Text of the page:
He saw teenagers carrying flammable cans / of kerosene and boxes of wooden matches, torching / the discarded carcasses of Fords and Chevies, / spreading flames through abandoned buildings / and unused factories, lighting one-story houses / on narrow lots in small neighborhoods.
My uncle killed a man and was proud of it. / Some guy with a knife came at him in Flatbush / and he knocked the fucker to the ground. / The sidewalk finished the job. // By then he’d survived two wives and / a triple bypass. He carried the plastic tubing in his pocket / and would show it to you, to anyone. / He’d unbutton his shirt right there on the street / to show off the scar.
The day that they stole her tiger’s-eye ring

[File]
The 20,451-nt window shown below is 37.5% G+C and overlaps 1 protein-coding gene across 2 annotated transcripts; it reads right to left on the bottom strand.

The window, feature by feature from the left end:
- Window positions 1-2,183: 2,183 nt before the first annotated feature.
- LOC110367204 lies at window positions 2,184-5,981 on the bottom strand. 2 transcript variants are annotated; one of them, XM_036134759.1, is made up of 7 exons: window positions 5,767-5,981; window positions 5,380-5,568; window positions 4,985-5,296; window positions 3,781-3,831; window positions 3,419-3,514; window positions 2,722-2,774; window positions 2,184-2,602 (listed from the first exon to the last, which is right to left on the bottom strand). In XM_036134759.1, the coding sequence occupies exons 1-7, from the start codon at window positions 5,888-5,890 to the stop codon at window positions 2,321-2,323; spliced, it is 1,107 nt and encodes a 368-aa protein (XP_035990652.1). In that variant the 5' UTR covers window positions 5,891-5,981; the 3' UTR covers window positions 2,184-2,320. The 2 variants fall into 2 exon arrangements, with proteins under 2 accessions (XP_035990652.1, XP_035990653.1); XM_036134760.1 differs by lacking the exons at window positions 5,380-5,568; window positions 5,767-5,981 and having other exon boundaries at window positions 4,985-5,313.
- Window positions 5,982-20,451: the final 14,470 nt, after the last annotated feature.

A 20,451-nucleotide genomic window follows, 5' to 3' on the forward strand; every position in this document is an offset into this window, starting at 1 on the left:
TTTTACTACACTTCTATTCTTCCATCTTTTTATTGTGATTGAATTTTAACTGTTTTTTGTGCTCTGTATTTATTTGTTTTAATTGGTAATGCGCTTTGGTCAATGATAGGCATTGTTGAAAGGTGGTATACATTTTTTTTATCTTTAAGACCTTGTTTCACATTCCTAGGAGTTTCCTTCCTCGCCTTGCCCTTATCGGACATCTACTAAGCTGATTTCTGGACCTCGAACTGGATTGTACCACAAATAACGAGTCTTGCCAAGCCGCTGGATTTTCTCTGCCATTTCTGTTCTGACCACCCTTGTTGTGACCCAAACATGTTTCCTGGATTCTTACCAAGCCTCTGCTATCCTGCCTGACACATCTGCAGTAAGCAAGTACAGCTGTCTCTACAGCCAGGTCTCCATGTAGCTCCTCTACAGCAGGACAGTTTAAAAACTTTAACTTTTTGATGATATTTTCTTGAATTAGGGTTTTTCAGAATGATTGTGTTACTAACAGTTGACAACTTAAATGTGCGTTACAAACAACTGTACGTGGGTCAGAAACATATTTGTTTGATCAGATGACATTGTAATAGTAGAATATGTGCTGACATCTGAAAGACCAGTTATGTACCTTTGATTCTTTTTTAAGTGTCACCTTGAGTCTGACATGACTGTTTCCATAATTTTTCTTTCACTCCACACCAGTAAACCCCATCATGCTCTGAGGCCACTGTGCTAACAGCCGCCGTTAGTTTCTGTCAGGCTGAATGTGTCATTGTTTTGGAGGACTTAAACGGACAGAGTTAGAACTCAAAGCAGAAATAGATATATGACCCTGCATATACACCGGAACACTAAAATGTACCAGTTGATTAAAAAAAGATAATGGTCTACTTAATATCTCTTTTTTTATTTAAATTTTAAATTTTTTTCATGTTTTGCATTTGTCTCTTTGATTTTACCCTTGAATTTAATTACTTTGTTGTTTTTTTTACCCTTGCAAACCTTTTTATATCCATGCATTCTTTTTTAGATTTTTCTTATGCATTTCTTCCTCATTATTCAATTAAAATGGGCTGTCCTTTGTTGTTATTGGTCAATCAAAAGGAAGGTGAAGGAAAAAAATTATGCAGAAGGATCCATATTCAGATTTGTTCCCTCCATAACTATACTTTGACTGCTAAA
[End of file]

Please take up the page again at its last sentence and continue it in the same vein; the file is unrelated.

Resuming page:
was the day that she became a tiger.
She was inspired by advice received from Rilke
who recommended that, if the business of drinking
should become too bitter,
that one should change oneself into wine.
When I ran barefoot in our gardens by the river Nieviaza
Something was there, that I didn’t then try to name:
Everywhere, between the trunks of linden trees, on the sunny side of the lawn,
on the path by the orchard,
A Presence resided, I didn’t know whose.
The moon-stirred volume of ocean sighed
Coconut tanning-oil and frozen custard.
Birch horses and dragons rode the merry-go-round.
A splinter of the herringbone cedar boardwalk
Might be teased from your finger with a steel
Needle purged of germs by a match’s flame.